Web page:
All Aboard Friday’s Headlines

Image: Pranav Bhatt via Creative Commons
Image: Pranav Bhatt via Creative Commons
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    Amtrak ridership rose by 10 million for the fiscal year ending September 30, and is almost back to pre-pandemic levels. (Reuters)

  • Despite the hype surrounding electric vehicles, plug-ins have only saved about two days’ worth of gasoline consumption over the past decade. (Jalopnik)
  • Sorry, New York Times, but the death of cities has been greatly exaggerated.
  • With thousands of new state and federal leaders set to take office in January, here’s how to engage them on transportation issues. (T4A)
  • The acting Federal Highway Administration chief praised Colorado for redirecting federal road money to transit, bike and pedestrian projects. (Colorado Public Radio)
  • Denverite profiles “sidewalk queen” Jill Locantore, who spearheaded the effort to convince Denver voters to tax property owners to fund sidewalks.
  • Appointed boards accountable to no one but road builders are largely responsible for Nevada’s sprawl. (Current)
  • The Buffalo News is fed up with traffic deaths.
  • A new Oregon law allows cities to set their own speed limits, removing a barrier to slowing down drivers. (Oregon Public Broadcasting)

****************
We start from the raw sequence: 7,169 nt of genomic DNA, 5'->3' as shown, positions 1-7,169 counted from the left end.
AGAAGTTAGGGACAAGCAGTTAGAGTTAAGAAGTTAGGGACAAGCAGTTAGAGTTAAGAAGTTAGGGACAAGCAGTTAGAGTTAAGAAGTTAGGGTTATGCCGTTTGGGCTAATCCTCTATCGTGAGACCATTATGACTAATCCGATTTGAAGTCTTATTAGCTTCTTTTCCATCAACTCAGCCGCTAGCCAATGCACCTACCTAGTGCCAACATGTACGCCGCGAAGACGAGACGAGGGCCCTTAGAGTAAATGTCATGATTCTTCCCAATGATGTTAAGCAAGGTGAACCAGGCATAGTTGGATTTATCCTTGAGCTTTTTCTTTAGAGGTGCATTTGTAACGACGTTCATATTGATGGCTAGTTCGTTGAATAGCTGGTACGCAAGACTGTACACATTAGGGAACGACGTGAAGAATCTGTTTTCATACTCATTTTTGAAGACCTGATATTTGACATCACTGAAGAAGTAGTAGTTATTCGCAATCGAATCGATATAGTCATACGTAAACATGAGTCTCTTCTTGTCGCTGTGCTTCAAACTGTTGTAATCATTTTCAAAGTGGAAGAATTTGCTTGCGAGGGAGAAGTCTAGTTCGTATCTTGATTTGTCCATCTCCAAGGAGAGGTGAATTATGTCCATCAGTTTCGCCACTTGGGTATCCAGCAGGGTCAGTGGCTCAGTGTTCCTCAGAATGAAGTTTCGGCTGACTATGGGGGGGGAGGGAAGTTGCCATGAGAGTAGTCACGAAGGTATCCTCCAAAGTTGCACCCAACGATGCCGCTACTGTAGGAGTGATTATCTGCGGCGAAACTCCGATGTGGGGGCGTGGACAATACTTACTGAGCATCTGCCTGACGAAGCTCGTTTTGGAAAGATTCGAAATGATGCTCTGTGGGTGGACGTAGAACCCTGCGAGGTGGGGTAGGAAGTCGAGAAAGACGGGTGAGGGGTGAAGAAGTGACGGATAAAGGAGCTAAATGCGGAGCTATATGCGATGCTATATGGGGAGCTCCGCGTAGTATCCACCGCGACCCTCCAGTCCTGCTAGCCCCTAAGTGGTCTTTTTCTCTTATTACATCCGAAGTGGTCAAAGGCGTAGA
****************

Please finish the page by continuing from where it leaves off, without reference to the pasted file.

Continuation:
• Residents of Houston’s Third Ward say they weren’t engaged on a proposed bike lane project. (Chronicle)
  • Austin officials want to keep future buildouts in mind as they consider streamlining Project Connect transit expansions in the wake of rising costs. (KXAN)
  • Although street design has more to do with pedestrian deaths, Washington, D.C.-area jurisdictions are stepping up enforcement to get a handle on the crisis. (WUSA)
  • With demand rising,  officials in the Columbia, South Carolina area are considering expanding Columbia’s bike-share to nearby cities. (Charleston Post and Courier)
  • Eighteen Maine cities are collaborating on a Vision Zero plan. (Maine News Center)
  • French President Emmanuel Macron wants to fast-track development of a regional rail system beyond Paris. (RFI)
  • Windsor, Canada — right across the river from historically transit-averse Detroit — approved a record $100 million to improve transit. (Star)